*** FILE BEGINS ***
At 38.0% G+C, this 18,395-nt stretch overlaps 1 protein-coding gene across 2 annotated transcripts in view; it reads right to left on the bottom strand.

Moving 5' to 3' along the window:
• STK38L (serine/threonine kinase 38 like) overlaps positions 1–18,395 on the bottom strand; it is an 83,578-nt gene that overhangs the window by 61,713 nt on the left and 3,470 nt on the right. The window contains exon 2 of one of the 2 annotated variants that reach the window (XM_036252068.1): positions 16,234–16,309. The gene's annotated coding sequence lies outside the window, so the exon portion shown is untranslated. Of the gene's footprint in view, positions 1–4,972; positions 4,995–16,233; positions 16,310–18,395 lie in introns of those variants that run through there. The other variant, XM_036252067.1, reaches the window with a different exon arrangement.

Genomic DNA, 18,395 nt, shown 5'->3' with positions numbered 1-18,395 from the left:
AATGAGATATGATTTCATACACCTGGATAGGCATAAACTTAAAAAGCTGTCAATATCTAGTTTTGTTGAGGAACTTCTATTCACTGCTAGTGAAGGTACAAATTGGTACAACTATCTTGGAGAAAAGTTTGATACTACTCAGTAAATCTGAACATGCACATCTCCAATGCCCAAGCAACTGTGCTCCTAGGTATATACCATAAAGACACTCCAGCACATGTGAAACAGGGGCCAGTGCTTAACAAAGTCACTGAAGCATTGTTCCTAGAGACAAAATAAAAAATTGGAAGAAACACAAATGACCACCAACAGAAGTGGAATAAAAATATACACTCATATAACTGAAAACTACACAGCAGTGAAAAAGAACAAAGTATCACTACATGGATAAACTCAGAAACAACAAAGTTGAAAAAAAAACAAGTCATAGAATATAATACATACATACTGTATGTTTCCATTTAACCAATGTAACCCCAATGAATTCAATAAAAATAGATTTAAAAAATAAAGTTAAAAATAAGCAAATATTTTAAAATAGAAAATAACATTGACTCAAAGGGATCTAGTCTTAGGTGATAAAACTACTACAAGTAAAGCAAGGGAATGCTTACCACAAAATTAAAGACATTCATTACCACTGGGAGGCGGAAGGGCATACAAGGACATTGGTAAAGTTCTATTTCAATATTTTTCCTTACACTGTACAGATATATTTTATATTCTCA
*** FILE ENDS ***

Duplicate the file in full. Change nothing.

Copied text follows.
At 38.0% G+C, this 18,395-nt stretch overlaps 1 protein-coding gene across 2 annotated transcripts in view; it reads right to left on the bottom strand.

Moving 5' to 3' along the window:
• STK38L (serine/threonine kinase 38 like) overlaps positions 1–18,395 on the bottom strand; it is an 83,578-nt gene that overhangs the window by 61,713 nt on the left and 3,470 nt on the right. The window contains exon 2 of one of the 2 annotated variants that reach the window (XM_036252068.1): positions 16,234–16,309. The gene's annotated coding sequence lies outside the window, so the exon portion shown is untranslated. Of the gene's footprint in view, positions 1–4,972; positions 4,995–16,233; positions 16,310–18,395 lie in introns of those variants that run through there. The other variant, XM_036252067.1, reaches the window with a different exon arrangement.

Genomic DNA, 18,395 nt, shown 5'->3' with positions numbered 1-18,395 from the left:
AATGAGATATGATTTCATACACCTGGATAGGCATAAACTTAAAAAGCTGTCAATATCTAGTTTTGTTGAGGAACTTCTATTCACTGCTAGTGAAGGTACAAATTGGTACAACTATCTTGGAGAAAAGTTTGATACTACTCAGTAAATCTGAACATGCACATCTCCAATGCCCAAGCAACTGTGCTCCTAGGTATATACCATAAAGACACTCCAGCACATGTGAAACAGGGGCCAGTGCTTAACAAAGTCACTGAAGCATTGTTCCTAGAGACAAAATAAAAAATTGGAAGAAACACAAATGACCACCAACAGAAGTGGAATAAAAATATACACTCATATAACTGAAAACTACACAGCAGTGAAAAAGAACAAAGTATCACTACATGGATAAACTCAGAAACAACAAAGTTGAAAAAAAAACAAGTCATAGAATATAATACATACATACTGTATGTTTCCATTTAACCAATGTAACCCCAATGAATTCAATAAAAATAGATTTAAAAAATAAAGTTAAAAATAAGCAAATATTTTAAAATAGAAAATAACATTGACTCAAAGGGATCTAGTCTTAGGTGATAAAACTACTACAAGTAAAGCAAGGGAATGCTTACCACAAAATTAAAGACATTCATTACCACTGGGAGGCGGAAGGGCATACAAGGACATTGGTAAAGTTCTATTTCAATATTTTTCCTTACACTGTACAGATATATTTTATATTCTCA